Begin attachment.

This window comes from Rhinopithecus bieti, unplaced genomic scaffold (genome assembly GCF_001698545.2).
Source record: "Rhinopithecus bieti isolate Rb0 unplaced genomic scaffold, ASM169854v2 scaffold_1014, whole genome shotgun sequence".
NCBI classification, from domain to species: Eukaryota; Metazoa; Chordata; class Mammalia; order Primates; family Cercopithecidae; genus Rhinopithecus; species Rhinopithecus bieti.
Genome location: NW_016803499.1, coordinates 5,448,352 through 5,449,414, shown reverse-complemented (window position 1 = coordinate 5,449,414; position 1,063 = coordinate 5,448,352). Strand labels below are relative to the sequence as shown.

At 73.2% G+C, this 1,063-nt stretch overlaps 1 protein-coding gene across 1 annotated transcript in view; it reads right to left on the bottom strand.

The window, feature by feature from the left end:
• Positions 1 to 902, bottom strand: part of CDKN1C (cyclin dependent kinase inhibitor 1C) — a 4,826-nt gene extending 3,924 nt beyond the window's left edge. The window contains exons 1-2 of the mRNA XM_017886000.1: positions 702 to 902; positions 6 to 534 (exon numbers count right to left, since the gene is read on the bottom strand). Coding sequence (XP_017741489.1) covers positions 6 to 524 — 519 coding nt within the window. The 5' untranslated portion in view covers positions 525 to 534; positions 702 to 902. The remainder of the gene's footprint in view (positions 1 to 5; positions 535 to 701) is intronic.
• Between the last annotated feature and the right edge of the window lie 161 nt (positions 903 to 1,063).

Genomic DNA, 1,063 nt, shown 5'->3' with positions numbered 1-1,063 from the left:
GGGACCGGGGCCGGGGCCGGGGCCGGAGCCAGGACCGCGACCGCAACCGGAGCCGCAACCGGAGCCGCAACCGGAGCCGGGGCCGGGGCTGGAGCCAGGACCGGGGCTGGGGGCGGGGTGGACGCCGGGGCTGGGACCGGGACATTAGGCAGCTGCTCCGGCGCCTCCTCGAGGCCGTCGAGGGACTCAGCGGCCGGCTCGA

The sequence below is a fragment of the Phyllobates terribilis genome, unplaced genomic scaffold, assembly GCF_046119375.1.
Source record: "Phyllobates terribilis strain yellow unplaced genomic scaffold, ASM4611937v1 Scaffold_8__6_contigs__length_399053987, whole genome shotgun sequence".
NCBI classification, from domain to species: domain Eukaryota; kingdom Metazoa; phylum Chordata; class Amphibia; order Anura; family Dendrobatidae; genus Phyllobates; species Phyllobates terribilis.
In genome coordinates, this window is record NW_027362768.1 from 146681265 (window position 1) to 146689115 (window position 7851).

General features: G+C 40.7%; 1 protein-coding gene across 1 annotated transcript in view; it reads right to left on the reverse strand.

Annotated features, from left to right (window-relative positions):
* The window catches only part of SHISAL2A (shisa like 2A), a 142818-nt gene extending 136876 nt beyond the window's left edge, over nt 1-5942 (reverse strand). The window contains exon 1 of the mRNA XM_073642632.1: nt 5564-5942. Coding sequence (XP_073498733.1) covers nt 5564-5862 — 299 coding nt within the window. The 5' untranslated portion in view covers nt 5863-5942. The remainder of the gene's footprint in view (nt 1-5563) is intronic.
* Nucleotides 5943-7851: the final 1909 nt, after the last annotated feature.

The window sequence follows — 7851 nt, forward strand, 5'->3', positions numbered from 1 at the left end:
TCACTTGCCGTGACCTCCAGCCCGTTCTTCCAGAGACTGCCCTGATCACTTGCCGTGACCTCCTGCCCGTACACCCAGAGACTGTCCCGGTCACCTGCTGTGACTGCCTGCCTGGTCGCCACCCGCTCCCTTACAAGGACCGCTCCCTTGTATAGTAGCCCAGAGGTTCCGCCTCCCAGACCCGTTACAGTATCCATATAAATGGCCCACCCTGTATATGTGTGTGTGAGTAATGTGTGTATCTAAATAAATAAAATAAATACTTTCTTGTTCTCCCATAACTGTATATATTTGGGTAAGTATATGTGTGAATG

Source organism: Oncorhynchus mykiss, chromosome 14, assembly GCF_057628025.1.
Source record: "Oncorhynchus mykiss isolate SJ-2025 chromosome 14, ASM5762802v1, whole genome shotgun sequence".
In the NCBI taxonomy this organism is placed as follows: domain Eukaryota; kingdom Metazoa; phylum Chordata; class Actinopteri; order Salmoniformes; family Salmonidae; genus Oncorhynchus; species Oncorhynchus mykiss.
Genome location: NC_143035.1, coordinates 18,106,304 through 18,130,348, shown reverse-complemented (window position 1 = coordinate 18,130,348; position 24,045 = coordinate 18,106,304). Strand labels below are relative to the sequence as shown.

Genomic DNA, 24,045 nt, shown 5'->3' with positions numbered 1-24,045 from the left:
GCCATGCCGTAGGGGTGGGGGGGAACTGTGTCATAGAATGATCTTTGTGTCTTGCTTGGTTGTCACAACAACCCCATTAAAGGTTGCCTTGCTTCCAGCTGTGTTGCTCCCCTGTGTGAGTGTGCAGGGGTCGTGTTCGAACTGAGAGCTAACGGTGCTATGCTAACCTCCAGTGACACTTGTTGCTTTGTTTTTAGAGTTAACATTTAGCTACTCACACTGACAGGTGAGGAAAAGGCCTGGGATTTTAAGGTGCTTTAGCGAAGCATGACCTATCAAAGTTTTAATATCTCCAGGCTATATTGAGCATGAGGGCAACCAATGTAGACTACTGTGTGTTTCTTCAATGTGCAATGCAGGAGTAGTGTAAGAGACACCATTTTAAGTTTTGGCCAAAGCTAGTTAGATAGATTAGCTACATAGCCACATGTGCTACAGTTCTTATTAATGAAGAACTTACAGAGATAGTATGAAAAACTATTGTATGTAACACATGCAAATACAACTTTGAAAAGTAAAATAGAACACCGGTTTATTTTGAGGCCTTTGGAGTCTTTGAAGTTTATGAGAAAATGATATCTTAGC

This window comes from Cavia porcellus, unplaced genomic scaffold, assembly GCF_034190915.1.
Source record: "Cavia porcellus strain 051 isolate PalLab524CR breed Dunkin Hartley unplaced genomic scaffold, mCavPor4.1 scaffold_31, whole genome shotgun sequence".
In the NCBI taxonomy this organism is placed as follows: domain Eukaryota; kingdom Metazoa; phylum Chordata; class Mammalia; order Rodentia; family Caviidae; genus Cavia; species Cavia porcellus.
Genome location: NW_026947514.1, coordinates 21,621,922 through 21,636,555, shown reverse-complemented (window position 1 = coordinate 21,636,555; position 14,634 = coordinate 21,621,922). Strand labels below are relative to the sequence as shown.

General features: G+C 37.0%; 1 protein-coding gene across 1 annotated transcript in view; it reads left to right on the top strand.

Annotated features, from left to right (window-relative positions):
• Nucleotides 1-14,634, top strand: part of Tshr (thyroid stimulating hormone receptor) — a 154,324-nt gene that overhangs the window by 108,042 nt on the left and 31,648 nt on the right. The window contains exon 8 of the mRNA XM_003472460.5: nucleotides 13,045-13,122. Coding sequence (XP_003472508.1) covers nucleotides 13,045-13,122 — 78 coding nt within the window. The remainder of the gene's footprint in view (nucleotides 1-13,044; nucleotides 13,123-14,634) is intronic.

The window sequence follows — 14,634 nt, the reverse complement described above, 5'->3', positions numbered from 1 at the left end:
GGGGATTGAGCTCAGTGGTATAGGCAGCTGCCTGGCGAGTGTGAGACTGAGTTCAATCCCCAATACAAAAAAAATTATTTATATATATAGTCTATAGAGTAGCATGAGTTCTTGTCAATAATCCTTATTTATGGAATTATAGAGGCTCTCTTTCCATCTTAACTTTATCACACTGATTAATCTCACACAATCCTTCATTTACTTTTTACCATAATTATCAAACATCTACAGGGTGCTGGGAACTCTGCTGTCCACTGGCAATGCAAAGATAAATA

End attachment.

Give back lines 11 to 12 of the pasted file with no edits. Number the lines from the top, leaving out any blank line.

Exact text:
The sequence below is a fragment of the Phyllobates terribilis genome, unplaced genomic scaffold, assembly GCF_046119375.1.
Source record: "Phyllobates terribilis strain yellow unplaced genomic scaffold, ASM4611937v1 Scaffold_8__6_contigs__length_399053987, whole genome shotgun sequence".